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question

saravanan.chinnachamy_185977 avatar image
saravanan.chinnachamy_185977 asked ·

How do I access the management API service from outside the Kubernetes cluster?

I see that installing cass-operator and CassandraDatacenter also installs “datastax/management-api-for-apache-cassandra” container Sidecar by default. Followed the 2 links below.

https://github.com/datastax/cass-operator
https://github.com/datastax/management-api-for-apache-cassandra

I can access the pod (Cassandra cluster) and use the api.

But can not seem to use the api from outside the cluster. Also I can not list the api service “kubectl get svc -n cass-operator” to forward it outside. Is there some steps to call the api from outside the cluster?

kubernetescass-operator
2 comments
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The Management API for Apache Cassandra runs in the same container as C*. If you run a `busybox` container in your k8s cluster can you access the management API via cURL calls? If mutual TLS is not enabled you should be able to communicate with the API fairly easily (again from inside the k8s cluster). External access to the management API is possible with something like an ingress, but we don't automate the creation of associated services or ingress routes at this time.


Could you describe what you are trying to do with the management API external to the k8s cluster? I'd like to provide guidance that is better tailored to what you're trying to accomplish.

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Thanks Brad for the details. I was able to access API via curl calls like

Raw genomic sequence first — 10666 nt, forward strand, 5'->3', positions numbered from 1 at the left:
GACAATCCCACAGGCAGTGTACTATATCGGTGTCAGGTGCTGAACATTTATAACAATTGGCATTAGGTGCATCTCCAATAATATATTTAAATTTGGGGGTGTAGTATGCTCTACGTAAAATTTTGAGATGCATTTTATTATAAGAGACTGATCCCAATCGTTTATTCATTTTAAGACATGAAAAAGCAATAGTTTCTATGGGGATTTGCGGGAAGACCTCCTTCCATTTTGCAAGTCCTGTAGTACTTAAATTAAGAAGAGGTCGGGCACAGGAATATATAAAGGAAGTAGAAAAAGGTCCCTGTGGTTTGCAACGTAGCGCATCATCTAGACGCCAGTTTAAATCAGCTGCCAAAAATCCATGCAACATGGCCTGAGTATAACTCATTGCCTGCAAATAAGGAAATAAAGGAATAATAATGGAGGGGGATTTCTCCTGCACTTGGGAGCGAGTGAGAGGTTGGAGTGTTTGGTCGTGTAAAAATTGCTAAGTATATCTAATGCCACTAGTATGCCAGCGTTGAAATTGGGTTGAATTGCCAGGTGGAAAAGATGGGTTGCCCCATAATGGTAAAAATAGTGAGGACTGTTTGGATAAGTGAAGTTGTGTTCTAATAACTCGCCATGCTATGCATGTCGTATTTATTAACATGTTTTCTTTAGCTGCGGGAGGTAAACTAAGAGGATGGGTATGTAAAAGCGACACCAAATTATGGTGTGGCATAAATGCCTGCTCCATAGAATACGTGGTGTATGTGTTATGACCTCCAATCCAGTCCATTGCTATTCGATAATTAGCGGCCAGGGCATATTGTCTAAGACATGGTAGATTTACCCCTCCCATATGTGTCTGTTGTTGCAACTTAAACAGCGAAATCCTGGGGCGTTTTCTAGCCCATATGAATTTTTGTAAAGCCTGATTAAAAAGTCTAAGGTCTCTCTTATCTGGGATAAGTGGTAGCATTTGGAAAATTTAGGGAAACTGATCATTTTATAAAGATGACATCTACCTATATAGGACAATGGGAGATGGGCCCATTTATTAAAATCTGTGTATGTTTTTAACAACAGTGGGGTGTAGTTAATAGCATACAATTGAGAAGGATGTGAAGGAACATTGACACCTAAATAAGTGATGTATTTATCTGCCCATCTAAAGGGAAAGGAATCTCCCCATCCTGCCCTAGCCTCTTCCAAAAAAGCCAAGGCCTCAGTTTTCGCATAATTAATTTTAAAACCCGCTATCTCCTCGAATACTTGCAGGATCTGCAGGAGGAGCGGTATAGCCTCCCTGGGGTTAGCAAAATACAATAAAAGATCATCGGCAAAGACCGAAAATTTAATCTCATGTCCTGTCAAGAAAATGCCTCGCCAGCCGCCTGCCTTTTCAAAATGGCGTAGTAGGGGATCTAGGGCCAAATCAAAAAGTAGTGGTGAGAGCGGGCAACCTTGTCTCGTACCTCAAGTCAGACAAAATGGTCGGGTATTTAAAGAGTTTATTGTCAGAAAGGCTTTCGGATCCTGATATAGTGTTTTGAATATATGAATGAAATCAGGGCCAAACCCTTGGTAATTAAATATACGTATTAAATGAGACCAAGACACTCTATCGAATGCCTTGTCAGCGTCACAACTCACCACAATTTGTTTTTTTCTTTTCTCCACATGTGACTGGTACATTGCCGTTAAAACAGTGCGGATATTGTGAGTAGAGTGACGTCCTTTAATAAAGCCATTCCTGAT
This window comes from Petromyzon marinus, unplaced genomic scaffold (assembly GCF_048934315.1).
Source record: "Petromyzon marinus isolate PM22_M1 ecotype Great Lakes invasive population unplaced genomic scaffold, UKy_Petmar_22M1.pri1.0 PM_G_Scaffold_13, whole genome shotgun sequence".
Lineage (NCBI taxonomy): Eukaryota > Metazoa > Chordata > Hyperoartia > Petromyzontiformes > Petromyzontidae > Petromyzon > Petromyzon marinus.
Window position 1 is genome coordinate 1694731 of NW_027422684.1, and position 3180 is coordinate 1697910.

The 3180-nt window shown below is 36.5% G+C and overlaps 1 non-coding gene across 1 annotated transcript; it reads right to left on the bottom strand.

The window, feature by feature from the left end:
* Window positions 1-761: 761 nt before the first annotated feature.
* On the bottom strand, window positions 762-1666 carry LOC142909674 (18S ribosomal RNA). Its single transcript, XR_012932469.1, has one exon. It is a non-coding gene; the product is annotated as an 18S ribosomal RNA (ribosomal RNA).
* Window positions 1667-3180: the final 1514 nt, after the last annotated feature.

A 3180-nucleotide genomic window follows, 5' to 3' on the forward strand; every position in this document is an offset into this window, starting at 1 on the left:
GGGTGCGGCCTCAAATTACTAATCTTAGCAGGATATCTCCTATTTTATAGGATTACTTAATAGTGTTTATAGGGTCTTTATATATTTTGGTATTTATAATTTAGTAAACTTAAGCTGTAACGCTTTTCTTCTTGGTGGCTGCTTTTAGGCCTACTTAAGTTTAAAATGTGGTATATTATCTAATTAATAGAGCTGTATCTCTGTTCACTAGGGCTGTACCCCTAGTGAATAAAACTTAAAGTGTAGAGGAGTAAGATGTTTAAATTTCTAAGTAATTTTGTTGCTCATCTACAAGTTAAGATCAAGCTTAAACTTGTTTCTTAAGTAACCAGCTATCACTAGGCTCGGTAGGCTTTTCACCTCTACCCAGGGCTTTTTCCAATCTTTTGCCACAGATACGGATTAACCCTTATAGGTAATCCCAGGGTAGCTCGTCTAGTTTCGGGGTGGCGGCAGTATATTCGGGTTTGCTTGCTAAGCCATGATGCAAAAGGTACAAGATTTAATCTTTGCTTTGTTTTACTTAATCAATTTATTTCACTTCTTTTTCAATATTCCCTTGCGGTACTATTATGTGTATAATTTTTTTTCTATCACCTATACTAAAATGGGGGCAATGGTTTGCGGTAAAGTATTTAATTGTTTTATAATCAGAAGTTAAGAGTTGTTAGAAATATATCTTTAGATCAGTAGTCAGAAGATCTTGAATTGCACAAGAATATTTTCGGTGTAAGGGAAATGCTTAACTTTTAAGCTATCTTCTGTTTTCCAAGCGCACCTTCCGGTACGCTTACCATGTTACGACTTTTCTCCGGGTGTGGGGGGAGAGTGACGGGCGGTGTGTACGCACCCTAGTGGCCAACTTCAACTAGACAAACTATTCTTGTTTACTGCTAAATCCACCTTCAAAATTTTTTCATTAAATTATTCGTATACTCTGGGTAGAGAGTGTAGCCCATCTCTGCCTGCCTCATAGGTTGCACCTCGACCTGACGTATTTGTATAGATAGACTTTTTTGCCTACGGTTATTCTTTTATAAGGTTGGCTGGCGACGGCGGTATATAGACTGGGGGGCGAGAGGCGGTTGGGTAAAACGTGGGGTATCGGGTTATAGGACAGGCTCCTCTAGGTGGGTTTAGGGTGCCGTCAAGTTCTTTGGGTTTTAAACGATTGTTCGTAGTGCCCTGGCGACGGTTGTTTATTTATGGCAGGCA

root@cluster1-dc1-default-sts-0:/# curl http://localhost:8080/api/v0/metadata/versions/release
3.11.6
root@cluster1-dc1-default-sts-0:/# curl http://localhost:8080/api/v0/probes/cluster?consistency_level='ONE'

I am trying to see if we can manage some cluster operations like Compaction, Flush, etc (all operations exposed by restapi) from outside.

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1 Answer

bradfordcp avatar image
bradfordcp answered ·

Warning: Exposing the management API outside of the cluster without some sort of authentication (like mTLS) is dangerous. A bad actor could potentially Denial of Service nodes with a very simple HTTP script.


This is a tricky question as Kubernetes prefers to expose resources in the form of services backed by multiple pods. If a pod goes down it is taken out of rotation and users are none the wiser. Unfortunately, we are trying to route to a specific pod within the cluster as sending management API requests to a random load balancer tends to defeat the purpose.


You have two main options here. With the first, a service must be created per pod where traffic is accessible externally (either via a service type of node port or load balancer. The second involves an ingress which routes to the appropriate pod based on the request's hostname. This is a little more nuanced though as you will most likely have to still create a service per pod, unless your ingress supports host selection (see the Voyager docs).


My preference would be to leverage an ingress that allows for routing to specific pods to keep from having to manage so many services. Again it is worth calling out the warning at the top of this answer as care must be taken when exposing the management API externally. It's just like exposing nodetool / JMX access externally without precautions in place.

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